You’ve been emailing your audience and now you’ve got a ton of data, but how do you know what it’s telling you? Or worse, what if you don’t like what it has to say?
Here are 5 core questions you should be asking yourself when looking at an email:
Did this email add value to my list? Put yourself in the shoes of your customer/client and ask why they want this information. If the answer is “because the quarter was ending and I needed a revenue spike”… that’s not something your customer cares about.
Do I need to adjust my frequency? If you’re seeing steadily declining open rates, your audience may getting numb to all the messages you’re sending. If you’re seeing steady unsubscribes or spam notifications, you may be sending so infrequently that they don’t remember joining your list.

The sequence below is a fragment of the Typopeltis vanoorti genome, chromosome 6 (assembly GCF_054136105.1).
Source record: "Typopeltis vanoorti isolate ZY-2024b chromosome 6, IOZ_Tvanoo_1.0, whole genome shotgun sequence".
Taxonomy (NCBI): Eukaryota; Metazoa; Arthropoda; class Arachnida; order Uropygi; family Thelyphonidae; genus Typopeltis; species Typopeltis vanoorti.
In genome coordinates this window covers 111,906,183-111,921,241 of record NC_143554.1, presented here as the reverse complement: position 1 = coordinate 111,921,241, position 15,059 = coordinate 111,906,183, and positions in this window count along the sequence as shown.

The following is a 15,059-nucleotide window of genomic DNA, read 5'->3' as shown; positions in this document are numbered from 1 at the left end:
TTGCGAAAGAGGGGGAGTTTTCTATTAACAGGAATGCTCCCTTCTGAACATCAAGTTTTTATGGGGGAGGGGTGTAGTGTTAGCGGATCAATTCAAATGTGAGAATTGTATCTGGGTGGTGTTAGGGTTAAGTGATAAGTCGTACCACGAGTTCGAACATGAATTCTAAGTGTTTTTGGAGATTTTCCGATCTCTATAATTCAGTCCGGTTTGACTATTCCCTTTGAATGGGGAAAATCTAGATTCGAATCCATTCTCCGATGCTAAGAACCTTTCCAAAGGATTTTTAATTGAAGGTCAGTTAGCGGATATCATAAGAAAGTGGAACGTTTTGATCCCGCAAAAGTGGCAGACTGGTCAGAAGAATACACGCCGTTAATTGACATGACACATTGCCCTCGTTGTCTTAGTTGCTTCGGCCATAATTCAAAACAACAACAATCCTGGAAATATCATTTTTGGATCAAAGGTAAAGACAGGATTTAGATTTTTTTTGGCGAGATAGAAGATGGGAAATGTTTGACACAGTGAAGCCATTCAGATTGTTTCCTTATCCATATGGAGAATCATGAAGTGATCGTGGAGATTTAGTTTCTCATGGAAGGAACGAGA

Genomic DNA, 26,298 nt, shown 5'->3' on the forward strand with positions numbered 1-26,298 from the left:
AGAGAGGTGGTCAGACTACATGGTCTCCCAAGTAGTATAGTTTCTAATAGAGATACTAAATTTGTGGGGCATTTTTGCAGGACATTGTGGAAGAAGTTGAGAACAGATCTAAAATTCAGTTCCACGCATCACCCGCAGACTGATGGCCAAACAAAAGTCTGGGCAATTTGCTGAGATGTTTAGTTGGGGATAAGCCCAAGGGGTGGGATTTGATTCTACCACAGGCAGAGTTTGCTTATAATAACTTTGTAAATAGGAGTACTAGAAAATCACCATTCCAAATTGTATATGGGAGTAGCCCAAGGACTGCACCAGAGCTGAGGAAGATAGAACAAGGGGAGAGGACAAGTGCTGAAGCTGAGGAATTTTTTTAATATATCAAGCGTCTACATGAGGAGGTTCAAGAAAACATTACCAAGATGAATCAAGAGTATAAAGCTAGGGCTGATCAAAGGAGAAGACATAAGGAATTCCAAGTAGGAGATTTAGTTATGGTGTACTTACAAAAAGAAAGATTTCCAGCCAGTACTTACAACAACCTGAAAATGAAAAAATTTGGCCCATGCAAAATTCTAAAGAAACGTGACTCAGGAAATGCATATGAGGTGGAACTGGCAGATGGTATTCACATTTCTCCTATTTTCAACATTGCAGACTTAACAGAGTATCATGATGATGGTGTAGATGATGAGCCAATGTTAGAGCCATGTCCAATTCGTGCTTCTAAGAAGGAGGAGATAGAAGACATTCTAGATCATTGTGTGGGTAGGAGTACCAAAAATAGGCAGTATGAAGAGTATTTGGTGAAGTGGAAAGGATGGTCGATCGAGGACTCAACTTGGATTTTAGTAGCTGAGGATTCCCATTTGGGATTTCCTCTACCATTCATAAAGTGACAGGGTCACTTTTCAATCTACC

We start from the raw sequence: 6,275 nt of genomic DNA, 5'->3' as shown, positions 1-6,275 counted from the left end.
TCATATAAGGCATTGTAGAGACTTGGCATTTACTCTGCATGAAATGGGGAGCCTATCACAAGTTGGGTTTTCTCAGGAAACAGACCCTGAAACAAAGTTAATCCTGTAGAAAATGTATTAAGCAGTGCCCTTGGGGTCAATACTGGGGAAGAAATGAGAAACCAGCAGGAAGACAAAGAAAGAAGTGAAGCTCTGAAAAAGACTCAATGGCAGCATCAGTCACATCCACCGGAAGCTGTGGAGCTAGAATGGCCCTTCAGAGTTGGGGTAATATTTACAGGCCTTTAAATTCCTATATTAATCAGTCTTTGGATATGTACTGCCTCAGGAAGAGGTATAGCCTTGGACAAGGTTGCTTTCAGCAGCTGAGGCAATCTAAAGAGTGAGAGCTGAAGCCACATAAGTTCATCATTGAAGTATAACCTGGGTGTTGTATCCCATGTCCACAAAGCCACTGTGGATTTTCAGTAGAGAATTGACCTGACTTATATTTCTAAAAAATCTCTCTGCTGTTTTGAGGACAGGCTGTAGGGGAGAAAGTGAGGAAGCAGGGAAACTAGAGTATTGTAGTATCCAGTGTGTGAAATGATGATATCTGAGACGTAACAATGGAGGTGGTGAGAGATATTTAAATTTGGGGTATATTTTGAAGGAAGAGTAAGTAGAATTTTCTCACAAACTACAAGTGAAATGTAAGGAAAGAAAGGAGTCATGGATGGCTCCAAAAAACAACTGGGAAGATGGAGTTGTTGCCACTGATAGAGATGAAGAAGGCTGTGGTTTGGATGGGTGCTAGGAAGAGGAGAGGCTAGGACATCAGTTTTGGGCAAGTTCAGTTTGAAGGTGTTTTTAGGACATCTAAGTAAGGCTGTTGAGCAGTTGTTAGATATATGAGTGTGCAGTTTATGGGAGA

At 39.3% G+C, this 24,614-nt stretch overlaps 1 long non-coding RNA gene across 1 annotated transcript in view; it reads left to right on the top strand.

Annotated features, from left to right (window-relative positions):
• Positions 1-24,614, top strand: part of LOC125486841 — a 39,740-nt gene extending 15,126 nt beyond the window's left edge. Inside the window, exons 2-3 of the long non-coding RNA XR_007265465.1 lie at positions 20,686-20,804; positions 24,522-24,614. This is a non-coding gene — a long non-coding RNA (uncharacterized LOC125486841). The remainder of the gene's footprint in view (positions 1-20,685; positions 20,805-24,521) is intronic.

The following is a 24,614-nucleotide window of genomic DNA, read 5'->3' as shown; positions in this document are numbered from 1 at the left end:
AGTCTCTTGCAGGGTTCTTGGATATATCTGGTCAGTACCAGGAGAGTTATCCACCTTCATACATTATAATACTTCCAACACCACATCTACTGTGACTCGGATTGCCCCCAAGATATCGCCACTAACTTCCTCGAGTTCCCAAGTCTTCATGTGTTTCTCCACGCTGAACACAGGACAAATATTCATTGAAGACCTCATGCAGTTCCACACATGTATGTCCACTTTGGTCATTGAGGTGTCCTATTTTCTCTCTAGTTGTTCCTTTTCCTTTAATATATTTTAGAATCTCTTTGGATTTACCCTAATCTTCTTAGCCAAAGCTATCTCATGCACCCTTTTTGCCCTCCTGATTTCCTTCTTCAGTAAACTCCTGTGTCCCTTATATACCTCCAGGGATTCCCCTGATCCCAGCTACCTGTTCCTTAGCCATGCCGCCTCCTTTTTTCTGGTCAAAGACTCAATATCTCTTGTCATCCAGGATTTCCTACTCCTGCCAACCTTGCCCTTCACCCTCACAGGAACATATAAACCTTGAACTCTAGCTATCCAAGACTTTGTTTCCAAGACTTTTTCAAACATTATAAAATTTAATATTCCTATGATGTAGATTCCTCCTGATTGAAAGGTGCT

Is my engagement increasing or decreasing? Increasing engagement is awesome, obviously, but it’s important to find out why it’s increasing. If your audience is responding well to any email you send with a video thumbnail, you’ll definitely want to send more videos! If you’ve only been sending videos and they’re growing less and less interested, maybe it’s time to try to some words.
Should I have A/B tested this? I’ll spoil the surprise here—the answer is almost always yes. You can’t know for certain if another subject line, send time, or lead off content might have worked better if you never tried one. (The Exception: You A/B tested this message before & perfected it, and you want to see if your audience will respond to it again or if the messaging always needs to be fresh.)
Should this message become automated? Some messages blow our metrics out of the water. It’s a great day when that happens, but it’s important not to settle for a one-time win. If you think future audience members will benefit just as much, it’s worth turning it into an ongoing automated message to make sure it keeps working for you.
These aren’t the only questions you need to ask yourself when looking at your data, but it’s a great start down the rabbit hole of email analysis.